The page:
The Future of Customer Service: From Personal, to Self, to Crowd Service
The corporate world is at full stretch. On the one hand companies must meet ever-growing expectations with regard to customer experience, while on the other hand there’s a need for economic efficiency. The ultimate challenge for the customer service of the future consists in offering improved customer service at a lower cost.
In the years to come, every company will question its customer processes. Any sensible company will strive to create the ideal combination between efficiency and the perfect customer experience. Players who are only active online, such as Amazon.com and Booking.com, boast a highly efficient customer process. Even though their customers rarely come into contact with actual people they still provide a very satisfactory customer experience. Traditional companies have a history of a personal service burdened with a heavy cost structure.
To avoid overstretching, traditional companies must invest in digitization and in forging a personal (emotional) connection with the customer. Technology is opening up new possibilities in this regard but customers also like personal contact. This combination is shaping the future of customer service: a shift to self-service while still keeping things personal. Also, the service package is expanded by involving the customers themselves in the process. The customer-helps-customer philosophy (crowd service) enables companies to be more efficient and improve their service without losing sight of the human aspect. Fifty-five percent of consumers like the idea of other consumers helping them and 58% are prepared to help others . The customer is ready for crowd service.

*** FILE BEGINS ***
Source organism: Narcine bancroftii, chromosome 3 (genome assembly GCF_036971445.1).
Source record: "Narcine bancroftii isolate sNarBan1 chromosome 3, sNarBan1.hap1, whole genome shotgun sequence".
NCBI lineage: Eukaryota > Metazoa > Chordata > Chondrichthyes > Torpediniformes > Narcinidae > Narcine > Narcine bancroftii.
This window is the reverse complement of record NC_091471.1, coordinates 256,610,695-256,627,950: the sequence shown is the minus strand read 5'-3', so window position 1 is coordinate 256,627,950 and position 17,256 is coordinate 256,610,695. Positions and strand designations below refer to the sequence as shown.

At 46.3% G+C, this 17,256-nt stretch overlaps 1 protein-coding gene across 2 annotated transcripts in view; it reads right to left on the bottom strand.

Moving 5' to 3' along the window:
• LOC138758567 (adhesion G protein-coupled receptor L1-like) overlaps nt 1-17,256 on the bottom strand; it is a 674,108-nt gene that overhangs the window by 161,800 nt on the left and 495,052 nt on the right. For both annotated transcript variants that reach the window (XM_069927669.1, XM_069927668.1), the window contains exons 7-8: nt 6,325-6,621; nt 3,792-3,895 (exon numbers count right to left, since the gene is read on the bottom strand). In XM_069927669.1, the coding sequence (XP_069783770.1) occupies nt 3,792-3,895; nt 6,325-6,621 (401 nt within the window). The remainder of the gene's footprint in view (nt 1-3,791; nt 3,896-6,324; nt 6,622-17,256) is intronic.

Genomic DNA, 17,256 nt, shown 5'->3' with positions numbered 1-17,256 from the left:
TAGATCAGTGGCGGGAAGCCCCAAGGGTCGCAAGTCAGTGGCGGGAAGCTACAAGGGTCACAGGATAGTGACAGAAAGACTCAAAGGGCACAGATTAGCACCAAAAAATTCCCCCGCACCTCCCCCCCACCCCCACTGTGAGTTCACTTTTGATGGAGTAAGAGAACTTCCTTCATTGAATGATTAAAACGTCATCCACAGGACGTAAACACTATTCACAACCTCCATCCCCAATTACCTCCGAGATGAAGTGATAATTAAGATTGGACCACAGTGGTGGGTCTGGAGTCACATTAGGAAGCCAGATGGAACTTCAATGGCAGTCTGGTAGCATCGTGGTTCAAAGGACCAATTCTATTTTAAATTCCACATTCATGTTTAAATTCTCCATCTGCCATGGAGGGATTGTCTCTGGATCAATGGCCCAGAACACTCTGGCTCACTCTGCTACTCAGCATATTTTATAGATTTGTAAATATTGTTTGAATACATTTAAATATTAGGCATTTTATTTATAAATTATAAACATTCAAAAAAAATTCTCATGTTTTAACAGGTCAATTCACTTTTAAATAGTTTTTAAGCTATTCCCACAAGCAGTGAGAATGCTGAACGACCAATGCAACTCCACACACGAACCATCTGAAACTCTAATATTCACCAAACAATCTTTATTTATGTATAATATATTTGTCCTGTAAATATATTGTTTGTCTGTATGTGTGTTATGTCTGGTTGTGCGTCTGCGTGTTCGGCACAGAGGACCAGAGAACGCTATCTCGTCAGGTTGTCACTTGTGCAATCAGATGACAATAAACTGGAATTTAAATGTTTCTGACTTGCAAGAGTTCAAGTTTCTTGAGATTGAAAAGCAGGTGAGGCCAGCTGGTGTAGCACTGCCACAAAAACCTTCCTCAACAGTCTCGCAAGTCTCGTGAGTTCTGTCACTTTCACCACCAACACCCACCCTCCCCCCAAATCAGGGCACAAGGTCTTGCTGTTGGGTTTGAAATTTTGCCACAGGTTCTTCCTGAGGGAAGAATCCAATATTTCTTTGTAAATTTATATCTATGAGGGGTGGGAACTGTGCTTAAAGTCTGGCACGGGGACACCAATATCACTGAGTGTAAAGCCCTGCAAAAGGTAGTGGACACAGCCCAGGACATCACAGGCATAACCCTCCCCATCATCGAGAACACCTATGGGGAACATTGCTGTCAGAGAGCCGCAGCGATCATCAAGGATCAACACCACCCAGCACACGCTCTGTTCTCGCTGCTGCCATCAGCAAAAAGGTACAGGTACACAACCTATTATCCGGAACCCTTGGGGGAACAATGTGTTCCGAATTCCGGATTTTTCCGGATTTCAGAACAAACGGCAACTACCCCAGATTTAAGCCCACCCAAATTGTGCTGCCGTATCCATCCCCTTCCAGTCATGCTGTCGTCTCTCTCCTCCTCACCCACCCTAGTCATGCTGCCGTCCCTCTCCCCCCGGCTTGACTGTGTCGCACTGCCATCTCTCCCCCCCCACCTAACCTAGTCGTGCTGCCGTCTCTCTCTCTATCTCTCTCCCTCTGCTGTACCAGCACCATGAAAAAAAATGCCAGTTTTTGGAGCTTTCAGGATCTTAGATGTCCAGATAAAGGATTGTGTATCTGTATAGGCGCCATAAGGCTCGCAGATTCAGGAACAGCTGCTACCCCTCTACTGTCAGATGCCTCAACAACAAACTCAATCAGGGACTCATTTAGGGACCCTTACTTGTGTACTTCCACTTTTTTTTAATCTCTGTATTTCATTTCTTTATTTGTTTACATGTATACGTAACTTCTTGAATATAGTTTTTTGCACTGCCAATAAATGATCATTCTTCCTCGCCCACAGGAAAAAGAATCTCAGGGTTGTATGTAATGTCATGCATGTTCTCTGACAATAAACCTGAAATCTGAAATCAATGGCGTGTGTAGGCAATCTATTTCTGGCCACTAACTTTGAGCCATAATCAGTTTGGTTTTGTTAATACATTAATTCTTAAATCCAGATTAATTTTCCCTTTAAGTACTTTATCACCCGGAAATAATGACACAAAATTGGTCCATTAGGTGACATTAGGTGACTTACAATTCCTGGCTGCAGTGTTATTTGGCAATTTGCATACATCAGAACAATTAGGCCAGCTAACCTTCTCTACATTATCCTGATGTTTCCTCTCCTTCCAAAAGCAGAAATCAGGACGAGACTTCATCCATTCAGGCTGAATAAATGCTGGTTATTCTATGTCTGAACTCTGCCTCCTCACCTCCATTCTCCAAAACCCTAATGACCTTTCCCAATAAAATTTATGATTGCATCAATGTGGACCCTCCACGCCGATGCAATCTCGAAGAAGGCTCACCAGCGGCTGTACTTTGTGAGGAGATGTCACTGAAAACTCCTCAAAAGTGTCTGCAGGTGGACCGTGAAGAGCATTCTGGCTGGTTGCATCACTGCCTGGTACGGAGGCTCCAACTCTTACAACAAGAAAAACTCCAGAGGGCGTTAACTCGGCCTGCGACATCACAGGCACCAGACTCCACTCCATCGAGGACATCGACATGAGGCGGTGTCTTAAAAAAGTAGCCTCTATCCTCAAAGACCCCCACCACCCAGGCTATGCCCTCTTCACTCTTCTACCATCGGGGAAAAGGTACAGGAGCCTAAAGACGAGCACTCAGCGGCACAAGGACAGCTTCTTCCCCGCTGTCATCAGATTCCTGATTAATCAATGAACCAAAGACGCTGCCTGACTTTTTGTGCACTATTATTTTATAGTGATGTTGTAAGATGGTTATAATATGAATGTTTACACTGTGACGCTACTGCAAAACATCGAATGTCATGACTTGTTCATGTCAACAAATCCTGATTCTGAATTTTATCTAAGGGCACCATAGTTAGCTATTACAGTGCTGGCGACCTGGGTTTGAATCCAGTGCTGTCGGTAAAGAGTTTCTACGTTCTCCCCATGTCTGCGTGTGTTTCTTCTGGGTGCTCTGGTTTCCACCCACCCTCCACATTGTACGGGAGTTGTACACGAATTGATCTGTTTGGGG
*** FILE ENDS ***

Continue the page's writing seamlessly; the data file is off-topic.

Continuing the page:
This paper was written based on my own research (in collaboration with SSI and translation partner No problem!), desk research and discussions with companies. This paper takes a closer look at new trends and evolutions in the field of customer service.
The Future of Customer Service: From Personal, to Self, to Crowd Service
AT A LOWER
Evolution in customer service:
more satisfied customers at a lower cost
The corporate world is at full stretch. On the one hand companies
must meet ever-growing expectations with regard to customer
experience, while on the other hand there’s a need for economic
efficiency. The ultimate challenge for the customer service of the
future consists in offering improved customer service at a lower
In the years to come, every company will question its customer